BY THE WAY, IN CASE YOU MISSED IT, JAPAN MAY CHANGE ITS CONSTITUTION

May 12, 2013 By Joseph P. Farrell

The American satirist,  Tom Lehrer, was always quick to point out the goofiness of post-World War Two America's domestic and foreign policy, with such musical classics as Wernher von Braun and The MLF Lullaby(for those who can remember, the MLF or "multi-lateral-force" was a scheme of Mad Henry Kissinger[surely a relative of Crazy Ludwig Wittelsbach II] to give nuclear weapons to Germany[which probably really didn't need them anyway, but that's another story]):

Well, all satire and chuckles aside, one wonders what Lehrer would have done with this story, yet another indicator of "successful" postwar social engineering of a former enemy-now-ally:

Japan’s constitutional changes could echo through Asia

Now, I strongly suspect that this is geopolitical reality coming home to roost. Let's consider the American perspective for a moment. As other commentators have noted, America's long term geopolitical and military p0sture is being altered to cope with the growing reality of Chinese economic, political, and military power in the Pacific. The trouble is, America's economy and military is already overstretched.  We need powerful allies in the region, which leaves (gulp) India, and (gulp), Japan. So, from the American point of view, a more muscular Japanese military, one commensurate with its economic power, would be in order. Except as I indicated in the wake of the Fukushima disaster, it appeared that the then Japanese government was trying to mend fences with China, and was making definite noises to the USA that a scaled back American military presence was in order. Then came then US Defense Secretary Robert Gates' threat (and it was little more than that), and then the earthquake and tsunami... and the return of the "pro-America" Liberal Democrats into power in Japan.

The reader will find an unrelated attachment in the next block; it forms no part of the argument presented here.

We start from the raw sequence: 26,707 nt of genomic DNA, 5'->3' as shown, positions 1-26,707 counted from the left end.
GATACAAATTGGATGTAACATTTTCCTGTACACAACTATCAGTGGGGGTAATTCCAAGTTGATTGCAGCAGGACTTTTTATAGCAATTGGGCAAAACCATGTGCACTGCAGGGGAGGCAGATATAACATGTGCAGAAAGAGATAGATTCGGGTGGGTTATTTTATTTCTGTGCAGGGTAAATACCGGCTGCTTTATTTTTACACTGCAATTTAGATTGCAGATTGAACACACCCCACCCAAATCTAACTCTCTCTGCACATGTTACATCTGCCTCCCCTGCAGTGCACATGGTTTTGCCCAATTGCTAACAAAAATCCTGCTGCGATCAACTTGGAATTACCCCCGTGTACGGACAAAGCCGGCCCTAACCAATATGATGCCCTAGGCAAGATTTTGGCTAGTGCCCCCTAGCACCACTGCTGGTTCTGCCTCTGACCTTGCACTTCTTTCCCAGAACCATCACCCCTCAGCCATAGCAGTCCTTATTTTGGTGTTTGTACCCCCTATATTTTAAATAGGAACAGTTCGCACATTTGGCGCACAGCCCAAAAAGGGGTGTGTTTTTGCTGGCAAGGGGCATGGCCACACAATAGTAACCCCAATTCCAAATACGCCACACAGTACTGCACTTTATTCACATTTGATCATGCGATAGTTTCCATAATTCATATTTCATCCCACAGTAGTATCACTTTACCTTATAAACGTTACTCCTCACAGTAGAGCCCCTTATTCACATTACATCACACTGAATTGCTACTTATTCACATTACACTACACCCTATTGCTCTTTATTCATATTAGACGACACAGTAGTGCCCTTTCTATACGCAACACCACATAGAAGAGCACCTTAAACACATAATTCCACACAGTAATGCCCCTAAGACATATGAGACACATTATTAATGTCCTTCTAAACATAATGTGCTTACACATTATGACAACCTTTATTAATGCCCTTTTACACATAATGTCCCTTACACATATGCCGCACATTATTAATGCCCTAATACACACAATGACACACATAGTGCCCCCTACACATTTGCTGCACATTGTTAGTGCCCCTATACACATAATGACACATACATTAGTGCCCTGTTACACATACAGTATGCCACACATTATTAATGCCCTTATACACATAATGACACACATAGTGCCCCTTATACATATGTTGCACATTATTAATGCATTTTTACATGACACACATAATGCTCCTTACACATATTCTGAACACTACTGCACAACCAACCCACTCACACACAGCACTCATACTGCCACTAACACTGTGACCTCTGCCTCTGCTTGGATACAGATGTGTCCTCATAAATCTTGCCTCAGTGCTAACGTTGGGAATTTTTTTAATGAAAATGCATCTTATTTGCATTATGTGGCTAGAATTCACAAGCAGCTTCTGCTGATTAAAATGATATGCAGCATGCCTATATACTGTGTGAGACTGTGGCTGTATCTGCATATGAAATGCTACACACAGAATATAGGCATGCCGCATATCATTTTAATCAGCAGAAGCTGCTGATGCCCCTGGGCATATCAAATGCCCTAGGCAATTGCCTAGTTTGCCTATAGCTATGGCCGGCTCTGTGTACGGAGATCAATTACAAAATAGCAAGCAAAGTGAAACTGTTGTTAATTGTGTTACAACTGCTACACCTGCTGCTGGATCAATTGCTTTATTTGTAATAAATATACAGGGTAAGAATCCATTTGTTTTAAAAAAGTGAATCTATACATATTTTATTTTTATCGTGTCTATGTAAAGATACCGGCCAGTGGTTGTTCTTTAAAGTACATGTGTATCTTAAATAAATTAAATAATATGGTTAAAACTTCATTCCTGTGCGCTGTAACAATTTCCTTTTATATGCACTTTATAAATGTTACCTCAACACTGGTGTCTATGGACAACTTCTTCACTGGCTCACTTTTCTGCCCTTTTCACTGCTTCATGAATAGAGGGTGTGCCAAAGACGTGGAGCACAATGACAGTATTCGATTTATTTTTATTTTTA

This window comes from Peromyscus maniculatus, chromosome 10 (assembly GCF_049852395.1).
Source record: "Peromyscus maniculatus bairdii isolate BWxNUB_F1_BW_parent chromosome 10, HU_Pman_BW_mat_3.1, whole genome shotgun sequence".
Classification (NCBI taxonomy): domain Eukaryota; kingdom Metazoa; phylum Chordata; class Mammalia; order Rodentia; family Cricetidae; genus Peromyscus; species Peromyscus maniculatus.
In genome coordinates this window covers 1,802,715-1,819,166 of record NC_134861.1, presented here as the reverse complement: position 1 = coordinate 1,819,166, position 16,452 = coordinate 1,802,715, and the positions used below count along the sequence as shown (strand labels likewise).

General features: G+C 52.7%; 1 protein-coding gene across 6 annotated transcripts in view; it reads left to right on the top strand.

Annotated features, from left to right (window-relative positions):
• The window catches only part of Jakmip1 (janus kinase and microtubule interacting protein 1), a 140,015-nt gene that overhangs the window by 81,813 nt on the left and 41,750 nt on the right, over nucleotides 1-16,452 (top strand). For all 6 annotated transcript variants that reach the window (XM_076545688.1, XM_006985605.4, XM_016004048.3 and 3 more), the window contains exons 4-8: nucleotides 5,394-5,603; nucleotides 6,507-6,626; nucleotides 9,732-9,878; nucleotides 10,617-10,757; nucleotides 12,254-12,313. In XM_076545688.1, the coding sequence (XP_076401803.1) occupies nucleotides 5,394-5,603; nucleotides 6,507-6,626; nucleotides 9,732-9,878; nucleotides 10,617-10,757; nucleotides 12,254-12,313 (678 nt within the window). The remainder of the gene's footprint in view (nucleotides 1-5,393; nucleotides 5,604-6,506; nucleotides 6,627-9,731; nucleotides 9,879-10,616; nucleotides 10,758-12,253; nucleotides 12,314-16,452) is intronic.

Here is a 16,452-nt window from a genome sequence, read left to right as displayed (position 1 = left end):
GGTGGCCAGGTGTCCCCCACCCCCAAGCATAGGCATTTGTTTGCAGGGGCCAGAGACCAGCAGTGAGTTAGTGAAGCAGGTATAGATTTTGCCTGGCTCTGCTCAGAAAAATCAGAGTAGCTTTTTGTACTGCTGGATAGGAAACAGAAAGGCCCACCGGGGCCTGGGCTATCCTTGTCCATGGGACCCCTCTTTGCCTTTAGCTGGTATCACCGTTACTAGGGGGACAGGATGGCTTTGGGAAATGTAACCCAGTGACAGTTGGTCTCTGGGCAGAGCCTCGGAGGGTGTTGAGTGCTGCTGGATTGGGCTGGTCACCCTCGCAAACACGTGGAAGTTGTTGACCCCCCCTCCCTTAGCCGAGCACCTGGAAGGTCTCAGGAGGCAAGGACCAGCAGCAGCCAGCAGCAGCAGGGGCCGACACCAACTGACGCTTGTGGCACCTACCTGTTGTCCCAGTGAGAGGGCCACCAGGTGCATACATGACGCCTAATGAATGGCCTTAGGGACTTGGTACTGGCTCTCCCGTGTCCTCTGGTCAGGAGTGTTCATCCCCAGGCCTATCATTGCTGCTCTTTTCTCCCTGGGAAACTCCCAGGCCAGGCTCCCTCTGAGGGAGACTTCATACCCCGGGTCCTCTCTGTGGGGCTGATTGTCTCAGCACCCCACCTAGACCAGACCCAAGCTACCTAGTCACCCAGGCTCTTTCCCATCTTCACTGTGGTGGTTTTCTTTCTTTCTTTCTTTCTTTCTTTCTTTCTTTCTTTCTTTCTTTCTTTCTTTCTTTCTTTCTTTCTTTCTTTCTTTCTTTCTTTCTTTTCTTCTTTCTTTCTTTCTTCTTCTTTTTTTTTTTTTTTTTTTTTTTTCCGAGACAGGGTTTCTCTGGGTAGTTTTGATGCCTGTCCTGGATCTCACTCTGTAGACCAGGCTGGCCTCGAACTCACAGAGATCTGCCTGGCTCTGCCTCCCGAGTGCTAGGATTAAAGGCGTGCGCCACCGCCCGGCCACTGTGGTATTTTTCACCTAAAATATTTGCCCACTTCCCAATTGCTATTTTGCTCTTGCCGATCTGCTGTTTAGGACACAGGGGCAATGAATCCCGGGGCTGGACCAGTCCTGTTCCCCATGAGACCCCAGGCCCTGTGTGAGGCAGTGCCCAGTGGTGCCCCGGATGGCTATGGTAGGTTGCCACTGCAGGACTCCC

... but it may not be the same picture any more. In a world increasingly restive about western financial institutions and the whole western financial system, increasingly wary of American unilateralism and willingness to sponsor all manner of covert activity, and even more wary of western and American intentions, the Japanese have a hard choice: can they really rely, in the long term, on American willingness to defend Japan? or for that matter, even to deal with North Korea? And in the face of growing Chinese economic and military power?

I rather suspect that the answers to those questions, at least for many Japanese, is no, though they would be far too polite ever to voice such concerns too loudly or publicly. This development is one to watch closely folks. If indeed Japan is being pushed into these steps by quiet behind-the-scenes American pressure, then it is a game we've seen before: British admirals to train Japanese ones, British technology to build Japanese battleships, German generals to train the Imperial Army... Krupp, Vickers, Mitsubishi, Port Arthur, Tsushima....  The real goal here, in other words, is an alteration to Article 9, and an open increase of Japanese military power.

Watch these developments, and the Russian, Chinese, Indonesian responses, carefully.

See you on the flip side.